History of BCGH

The history of Protestant mission work in Thailand dates back to 1828. Except for a period during World War II, this work has carried on without interruption. For much of the time since the end of the war, the Bangkok Christian Guest House has been in the background, lending support to the mission work going on in Thailand and throughout the region. But the story of the Guest House starts before World War II.

It was a nice half acre parcel of land, close to a streetcar line that first attracted the South Siam Mission of the American Presbyterian Churches to the location. The mission needed a place to build homes for their missionaries who would be working in Bangkok. So the property at 2021 Convent Rd. was purchased. The year was 1926. In two years time the Fuller and Seigle families occupied their homes and the story of the Bangkok Christian Guest House begins.

The homes were large because there was a demand for an economical place for other mission families to stay when they came to Bangkok. These mission homes became the place that took travelers in. The demand for accommodation grew until the houses in the compound became like barracks with pallets on the floors.

World War II presented new challenges for the mission community when all missionaries in Siam were interned by the occupying forces. The buildings on the compound were evacuated and entrusted to a young graduate of Bangkok Christian College who was asked to protect all the mission property. He did so at the risk of his life. Twice he was taken to be executed, only to receive last minute reprieves.

The Saladaeng portion of the land was separated from the rest of the mission property and given the address of 123 Saladaeng Rd. Soi 2, the current address of the Guest House. In 1945 the Presbyterian Board of Foreign Missions sent Dr. and Mrs. Cort and Mr. & Mrs. Paul Eakin on a ship to Thailand carrying only medical supplies. They were the first non-military people allowed into Thailand after the war and took up residence at the Saladaeng site. They were able to administer the distribution of the medical supplies they brought to the hospitals which were in desperate need after the years of isolation. The King of Thailand presented Paul Eakin with a medal for his part in this humanitarian effort. The Eakins retired in the 1950s and the mission society converted the house into a guest house for the influx of returning missionaries that occurred at this time.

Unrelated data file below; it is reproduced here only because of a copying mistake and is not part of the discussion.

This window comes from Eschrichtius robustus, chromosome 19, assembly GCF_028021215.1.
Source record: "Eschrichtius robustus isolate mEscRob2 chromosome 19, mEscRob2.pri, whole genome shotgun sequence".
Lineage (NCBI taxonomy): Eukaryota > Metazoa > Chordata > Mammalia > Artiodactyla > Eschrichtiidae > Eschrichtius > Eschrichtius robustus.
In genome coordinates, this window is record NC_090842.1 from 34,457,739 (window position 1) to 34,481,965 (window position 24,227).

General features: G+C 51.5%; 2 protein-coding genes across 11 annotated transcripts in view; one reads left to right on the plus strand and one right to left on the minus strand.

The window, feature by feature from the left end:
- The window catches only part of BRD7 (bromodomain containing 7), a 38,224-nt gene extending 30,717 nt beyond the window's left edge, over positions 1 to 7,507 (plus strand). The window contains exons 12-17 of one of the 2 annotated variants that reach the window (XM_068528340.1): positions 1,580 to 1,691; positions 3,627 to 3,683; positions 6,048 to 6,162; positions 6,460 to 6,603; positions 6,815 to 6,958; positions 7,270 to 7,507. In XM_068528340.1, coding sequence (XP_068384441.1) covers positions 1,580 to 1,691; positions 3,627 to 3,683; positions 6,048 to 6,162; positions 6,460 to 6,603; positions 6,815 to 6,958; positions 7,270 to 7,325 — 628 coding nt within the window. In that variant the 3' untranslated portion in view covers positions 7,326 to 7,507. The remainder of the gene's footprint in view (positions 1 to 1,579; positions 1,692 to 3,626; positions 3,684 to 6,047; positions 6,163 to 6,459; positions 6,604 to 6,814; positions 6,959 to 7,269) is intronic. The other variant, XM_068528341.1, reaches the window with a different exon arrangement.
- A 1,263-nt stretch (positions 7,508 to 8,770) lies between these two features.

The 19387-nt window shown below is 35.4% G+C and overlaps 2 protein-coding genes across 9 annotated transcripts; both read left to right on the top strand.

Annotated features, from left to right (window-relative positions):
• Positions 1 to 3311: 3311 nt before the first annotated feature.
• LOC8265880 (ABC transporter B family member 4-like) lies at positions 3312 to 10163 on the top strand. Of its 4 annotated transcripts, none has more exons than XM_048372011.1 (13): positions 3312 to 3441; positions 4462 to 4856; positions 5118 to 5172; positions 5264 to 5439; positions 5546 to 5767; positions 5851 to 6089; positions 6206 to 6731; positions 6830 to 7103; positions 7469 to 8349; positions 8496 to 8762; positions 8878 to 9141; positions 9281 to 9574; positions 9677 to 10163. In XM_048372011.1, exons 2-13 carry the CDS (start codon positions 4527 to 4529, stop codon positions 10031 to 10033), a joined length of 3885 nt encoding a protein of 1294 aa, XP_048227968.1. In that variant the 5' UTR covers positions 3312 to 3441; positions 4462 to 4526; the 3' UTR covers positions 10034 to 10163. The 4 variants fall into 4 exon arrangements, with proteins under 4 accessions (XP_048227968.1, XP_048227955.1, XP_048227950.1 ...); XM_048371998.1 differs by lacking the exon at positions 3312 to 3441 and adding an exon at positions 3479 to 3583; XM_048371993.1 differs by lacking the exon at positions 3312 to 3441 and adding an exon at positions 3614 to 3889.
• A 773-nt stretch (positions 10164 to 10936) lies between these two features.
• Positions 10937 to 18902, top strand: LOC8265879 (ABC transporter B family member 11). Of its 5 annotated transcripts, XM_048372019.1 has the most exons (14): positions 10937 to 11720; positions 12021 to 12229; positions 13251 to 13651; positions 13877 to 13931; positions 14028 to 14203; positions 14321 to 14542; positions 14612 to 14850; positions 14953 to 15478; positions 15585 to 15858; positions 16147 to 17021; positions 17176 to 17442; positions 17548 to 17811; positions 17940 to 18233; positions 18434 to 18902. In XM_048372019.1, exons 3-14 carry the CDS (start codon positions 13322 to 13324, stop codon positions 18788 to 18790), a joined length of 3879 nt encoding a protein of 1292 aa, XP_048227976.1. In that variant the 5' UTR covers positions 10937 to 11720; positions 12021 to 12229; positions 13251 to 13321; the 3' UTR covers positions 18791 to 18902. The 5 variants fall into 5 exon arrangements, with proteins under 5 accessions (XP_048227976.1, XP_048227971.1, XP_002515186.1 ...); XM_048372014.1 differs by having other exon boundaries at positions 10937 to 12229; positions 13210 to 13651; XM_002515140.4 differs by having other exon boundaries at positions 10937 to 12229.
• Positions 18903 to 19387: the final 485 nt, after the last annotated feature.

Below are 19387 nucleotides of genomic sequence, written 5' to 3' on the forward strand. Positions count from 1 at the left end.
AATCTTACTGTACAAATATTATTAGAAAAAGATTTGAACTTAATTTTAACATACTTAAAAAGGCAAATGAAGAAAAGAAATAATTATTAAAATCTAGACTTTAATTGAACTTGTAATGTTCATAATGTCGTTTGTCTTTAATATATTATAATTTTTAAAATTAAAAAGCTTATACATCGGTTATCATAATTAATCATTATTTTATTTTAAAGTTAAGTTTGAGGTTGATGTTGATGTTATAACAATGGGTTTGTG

The need was great and the decision was made to add a two floor wing to the side of the old teak house in order to accommodate more people. That wing of rooms has been used until today. In 1975, the old teak house was torn down and the present, main building of the Guest House was built. Since that time, between 15,000 and 20,000 people pass through the Guest House each year. In a recent year, these people represented over 120 organizations from every corner of the globe.

Historically, the missionaries' main interest has been to spread the Gospel of Jesus Christ and that is still true today. At the same time, they have worked diligently to meet many physical and spiritual needs. In many areas of Thailand the introduction of modern medical advances, vaccinations, birth control, leprosy treatment and prevention, infant care and basic disease prevention were often initiated and implemented by missionary efforts. Likewise, in many parts of Thailand, the history of education, the establishment of schools, the supply of scholarships and the demonstration of the need for education is the history of missionary work. Further, the doors for agricultural and community development were often opened with the influence of missionaries and Thai Christians.

The Guest House has been many things to many people. Since the end of World War II especially, it has been in the background lending support to much of the mission work going on in Thailand and throughout this part of the world. Many nights a year, the "No Vacancy" sign must be displayed giving testament to the fact that the demand for the Guest House is still very much present for the current generation of missionaries, NGO workers, travelers and families.

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